China stocks slipped on Monday, as any optimism felt from data showing surging profits at industrial firms was offset by fresh property curbs and signs that monetary policy may be further tightened.
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The blue-chip CSI300 index fell 0.3 percent, to 3,478.04 points, while the Shanghai Composite Index shed 0.1 percent to 3,266.96 points.
Offering fresh signs of China's economic recovery, profits of the country's industrial firms surged 31.5 percent in the first two months of 2017 from a year earlier, as commodity prices jumped.
But the market may have already factored in solid profit improvements, as company earnings have been firm, while fresh measures to ward off asset price bubbles had some impact.
China introduced rules to curb the purchase of new commercial property in Beijing by individuals in the government's latest step to cool the property market, while the central bank chose not to inject funds into the banking system citing "relatively high levels of liquidity."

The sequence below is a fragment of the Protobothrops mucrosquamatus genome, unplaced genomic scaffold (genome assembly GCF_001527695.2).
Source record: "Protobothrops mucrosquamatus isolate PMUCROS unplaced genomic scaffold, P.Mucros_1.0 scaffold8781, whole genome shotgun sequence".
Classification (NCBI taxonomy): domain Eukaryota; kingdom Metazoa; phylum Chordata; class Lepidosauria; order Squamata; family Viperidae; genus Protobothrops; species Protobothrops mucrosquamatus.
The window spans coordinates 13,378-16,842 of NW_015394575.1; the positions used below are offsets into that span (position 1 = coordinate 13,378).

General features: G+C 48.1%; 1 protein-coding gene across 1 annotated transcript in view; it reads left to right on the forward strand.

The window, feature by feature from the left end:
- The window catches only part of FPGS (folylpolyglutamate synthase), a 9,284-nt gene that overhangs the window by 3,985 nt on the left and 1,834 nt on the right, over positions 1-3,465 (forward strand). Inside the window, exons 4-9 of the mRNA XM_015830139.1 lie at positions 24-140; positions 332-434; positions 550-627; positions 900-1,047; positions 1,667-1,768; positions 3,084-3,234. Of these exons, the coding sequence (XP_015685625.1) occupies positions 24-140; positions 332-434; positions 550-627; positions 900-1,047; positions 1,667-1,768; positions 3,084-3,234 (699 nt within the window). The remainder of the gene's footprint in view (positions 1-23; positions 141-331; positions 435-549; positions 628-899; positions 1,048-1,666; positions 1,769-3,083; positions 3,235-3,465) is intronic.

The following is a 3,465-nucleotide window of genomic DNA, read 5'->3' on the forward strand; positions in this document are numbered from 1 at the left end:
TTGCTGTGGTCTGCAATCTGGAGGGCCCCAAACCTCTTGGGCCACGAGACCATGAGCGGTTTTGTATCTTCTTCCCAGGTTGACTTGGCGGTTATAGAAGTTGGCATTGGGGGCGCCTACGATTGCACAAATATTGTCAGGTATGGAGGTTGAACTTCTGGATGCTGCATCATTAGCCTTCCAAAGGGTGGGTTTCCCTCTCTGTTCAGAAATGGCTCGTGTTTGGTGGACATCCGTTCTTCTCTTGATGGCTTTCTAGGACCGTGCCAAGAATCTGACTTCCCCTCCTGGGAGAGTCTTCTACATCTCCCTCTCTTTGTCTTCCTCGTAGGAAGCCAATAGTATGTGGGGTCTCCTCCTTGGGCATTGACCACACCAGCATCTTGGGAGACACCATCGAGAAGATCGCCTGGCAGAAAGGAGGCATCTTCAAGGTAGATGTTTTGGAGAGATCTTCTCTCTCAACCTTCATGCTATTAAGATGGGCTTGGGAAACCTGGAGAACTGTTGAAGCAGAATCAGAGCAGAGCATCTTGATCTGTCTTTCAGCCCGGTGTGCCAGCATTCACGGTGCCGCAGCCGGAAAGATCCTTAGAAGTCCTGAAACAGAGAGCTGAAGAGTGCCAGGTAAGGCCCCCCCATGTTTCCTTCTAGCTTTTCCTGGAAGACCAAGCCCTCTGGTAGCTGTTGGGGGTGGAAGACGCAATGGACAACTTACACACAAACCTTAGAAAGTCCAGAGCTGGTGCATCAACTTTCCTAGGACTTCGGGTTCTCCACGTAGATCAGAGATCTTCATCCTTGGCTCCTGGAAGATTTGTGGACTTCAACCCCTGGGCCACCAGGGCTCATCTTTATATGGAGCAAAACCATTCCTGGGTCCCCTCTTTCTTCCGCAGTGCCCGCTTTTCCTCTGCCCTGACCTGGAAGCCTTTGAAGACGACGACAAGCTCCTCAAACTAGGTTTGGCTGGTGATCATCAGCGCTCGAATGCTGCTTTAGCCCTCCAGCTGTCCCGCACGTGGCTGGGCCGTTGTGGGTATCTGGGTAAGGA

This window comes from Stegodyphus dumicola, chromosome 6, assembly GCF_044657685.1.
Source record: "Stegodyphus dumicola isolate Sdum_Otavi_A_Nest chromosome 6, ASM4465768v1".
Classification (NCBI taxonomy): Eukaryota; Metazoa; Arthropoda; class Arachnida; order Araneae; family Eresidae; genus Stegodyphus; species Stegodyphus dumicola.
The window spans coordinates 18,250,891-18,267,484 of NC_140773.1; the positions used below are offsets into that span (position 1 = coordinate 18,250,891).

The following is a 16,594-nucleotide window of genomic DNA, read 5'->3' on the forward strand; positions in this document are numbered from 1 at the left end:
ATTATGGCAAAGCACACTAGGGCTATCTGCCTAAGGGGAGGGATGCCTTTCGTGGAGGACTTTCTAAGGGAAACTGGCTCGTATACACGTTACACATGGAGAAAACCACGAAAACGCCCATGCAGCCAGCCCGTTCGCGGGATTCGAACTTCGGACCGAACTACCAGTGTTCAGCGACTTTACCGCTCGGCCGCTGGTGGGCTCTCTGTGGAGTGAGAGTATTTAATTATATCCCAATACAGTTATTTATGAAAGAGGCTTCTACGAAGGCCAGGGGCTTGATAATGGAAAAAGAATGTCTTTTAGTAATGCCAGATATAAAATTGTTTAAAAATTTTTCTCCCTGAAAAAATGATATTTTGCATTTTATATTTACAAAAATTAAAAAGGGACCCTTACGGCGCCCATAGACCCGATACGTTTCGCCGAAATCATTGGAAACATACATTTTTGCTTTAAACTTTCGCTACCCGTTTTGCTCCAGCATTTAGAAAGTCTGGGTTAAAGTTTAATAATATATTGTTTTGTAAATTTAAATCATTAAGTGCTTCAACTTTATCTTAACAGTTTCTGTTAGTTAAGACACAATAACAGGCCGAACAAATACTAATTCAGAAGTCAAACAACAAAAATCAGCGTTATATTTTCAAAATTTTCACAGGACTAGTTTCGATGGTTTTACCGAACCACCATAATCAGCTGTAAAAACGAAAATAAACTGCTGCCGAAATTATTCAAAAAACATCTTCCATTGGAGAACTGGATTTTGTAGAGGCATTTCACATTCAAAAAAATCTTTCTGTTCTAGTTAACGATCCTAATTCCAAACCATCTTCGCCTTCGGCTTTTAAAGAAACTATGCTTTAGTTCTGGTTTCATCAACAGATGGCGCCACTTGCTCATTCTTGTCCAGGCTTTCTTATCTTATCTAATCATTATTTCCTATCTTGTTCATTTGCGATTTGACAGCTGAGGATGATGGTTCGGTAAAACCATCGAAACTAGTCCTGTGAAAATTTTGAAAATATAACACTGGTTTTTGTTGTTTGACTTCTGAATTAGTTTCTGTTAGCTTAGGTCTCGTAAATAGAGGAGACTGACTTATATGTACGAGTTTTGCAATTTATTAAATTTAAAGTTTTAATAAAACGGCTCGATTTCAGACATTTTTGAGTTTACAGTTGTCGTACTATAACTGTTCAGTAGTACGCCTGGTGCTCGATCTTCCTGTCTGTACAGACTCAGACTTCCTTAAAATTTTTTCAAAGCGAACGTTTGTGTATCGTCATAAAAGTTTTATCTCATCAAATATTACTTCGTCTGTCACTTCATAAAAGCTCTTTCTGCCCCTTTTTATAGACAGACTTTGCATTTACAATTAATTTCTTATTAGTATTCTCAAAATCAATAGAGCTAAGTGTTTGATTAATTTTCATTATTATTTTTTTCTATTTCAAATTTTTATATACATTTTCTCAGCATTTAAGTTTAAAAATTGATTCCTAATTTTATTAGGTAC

Ye Song, fund manager at Chang Xin Asset Management, wrote in an annual fund report on Monday that the market will likely be volatile in the near term as good news co-exists with bad news.
On the bright side, listed companies' profitability is improving due to the economic recovery, and equities are a better investment than bonds and property amid the government's deleveraging campaign, he wrote.
On the darker side, "interest rates are climbing higher, while the property curbs and deleveraging efforts cast doubt on the sustainability of the recovery, suppressing equity valuations."
Most sectors lost ground, dragged lowered by consumer and infrastructure stocks, as investors took profits after a recent strong rally, while banks and transport plays firmed.
(Reporting by Luoyan Liu and John Ruwitch; Editing by Richard Borsuk)